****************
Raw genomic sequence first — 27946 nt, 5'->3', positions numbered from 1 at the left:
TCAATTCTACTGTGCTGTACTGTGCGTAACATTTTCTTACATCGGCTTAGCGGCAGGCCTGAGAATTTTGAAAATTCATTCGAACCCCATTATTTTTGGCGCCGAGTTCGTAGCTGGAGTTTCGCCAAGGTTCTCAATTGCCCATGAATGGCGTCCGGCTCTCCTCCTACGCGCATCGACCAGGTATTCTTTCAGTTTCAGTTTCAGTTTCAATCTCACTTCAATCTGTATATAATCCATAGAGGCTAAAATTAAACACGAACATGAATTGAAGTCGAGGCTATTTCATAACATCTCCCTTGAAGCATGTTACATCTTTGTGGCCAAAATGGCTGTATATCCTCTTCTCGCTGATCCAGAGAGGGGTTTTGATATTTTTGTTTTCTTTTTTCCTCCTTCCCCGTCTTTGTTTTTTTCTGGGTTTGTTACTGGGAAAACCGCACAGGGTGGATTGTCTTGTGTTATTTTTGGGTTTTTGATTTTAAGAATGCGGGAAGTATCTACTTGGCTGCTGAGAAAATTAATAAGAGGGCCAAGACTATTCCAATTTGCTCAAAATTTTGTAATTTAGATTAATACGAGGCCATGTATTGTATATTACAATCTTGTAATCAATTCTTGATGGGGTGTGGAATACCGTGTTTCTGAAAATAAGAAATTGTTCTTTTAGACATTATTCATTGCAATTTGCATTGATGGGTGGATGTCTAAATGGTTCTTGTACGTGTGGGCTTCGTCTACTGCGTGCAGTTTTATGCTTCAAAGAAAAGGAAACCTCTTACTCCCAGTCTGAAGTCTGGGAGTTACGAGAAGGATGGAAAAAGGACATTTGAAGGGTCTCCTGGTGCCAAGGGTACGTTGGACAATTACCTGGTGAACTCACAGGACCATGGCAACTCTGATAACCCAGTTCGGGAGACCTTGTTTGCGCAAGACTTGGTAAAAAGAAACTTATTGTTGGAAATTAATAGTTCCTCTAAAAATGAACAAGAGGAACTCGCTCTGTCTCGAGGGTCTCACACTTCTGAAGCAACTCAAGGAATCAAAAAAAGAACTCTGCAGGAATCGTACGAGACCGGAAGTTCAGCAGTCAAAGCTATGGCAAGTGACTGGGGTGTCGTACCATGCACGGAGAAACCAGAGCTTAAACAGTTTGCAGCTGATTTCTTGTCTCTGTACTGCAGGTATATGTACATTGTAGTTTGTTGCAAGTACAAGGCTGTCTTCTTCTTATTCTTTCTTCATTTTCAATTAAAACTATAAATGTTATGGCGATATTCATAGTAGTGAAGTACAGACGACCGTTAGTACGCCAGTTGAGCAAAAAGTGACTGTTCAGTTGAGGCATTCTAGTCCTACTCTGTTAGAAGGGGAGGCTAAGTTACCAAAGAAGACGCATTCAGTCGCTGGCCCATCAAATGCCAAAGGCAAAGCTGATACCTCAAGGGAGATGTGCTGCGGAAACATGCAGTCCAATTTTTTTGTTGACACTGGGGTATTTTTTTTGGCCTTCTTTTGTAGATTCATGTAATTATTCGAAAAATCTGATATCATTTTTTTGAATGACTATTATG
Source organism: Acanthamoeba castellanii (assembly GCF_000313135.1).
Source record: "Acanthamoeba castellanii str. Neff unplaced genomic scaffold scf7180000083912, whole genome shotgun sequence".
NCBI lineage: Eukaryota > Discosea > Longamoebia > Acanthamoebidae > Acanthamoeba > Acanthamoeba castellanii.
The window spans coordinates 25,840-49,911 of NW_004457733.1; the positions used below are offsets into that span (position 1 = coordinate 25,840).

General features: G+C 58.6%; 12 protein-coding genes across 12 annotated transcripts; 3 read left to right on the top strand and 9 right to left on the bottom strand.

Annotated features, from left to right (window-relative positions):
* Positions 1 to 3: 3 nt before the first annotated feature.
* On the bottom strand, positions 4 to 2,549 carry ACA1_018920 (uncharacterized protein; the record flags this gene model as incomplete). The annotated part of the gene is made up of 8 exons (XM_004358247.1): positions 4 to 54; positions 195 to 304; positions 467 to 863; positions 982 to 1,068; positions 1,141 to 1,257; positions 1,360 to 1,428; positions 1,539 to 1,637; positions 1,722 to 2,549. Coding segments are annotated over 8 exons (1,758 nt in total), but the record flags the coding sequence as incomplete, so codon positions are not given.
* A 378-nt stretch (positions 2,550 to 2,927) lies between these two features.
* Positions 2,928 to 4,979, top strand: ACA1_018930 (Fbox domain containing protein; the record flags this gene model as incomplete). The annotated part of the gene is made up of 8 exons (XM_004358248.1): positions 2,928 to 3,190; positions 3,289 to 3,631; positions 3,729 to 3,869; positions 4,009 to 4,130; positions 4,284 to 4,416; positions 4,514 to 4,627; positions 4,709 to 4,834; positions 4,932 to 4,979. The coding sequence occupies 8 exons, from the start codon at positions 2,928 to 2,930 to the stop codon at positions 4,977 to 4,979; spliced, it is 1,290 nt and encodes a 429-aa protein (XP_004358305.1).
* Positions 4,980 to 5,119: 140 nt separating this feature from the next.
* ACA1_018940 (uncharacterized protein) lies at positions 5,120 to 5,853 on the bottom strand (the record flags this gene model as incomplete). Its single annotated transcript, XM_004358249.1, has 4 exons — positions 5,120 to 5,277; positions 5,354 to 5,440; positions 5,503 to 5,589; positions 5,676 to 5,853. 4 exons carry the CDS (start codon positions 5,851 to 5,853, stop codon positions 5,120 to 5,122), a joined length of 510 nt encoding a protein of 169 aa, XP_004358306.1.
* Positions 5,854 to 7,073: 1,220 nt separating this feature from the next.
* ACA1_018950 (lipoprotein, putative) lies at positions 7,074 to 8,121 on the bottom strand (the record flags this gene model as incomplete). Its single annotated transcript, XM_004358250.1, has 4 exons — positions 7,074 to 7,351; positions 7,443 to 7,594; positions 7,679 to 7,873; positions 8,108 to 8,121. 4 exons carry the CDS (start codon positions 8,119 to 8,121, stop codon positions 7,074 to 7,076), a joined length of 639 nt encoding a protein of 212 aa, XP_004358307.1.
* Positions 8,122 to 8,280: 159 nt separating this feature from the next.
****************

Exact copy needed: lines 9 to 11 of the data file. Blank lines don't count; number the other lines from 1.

* Positions 1 to 3: 3 nt before the first annotated feature.
* On the bottom strand, positions 4 to 2,549 carry ACA1_018920 (uncharacterized protein; the record flags this gene model as incomplete). The annotated part of the gene is made up of 8 exons (XM_004358247.1): positions 4 to 54; positions 195 to 304; positions 467 to 863; positions 982 to 1,068; positions 1,141 to 1,257; positions 1,360 to 1,428; positions 1,539 to 1,637; positions 1,722 to 2,549. Coding segments are annotated over 8 exons (1,758 nt in total), but the record flags the coding sequence as incomplete, so codon positions are not given.
* A 378-nt stretch (positions 2,550 to 2,927) lies between these two features.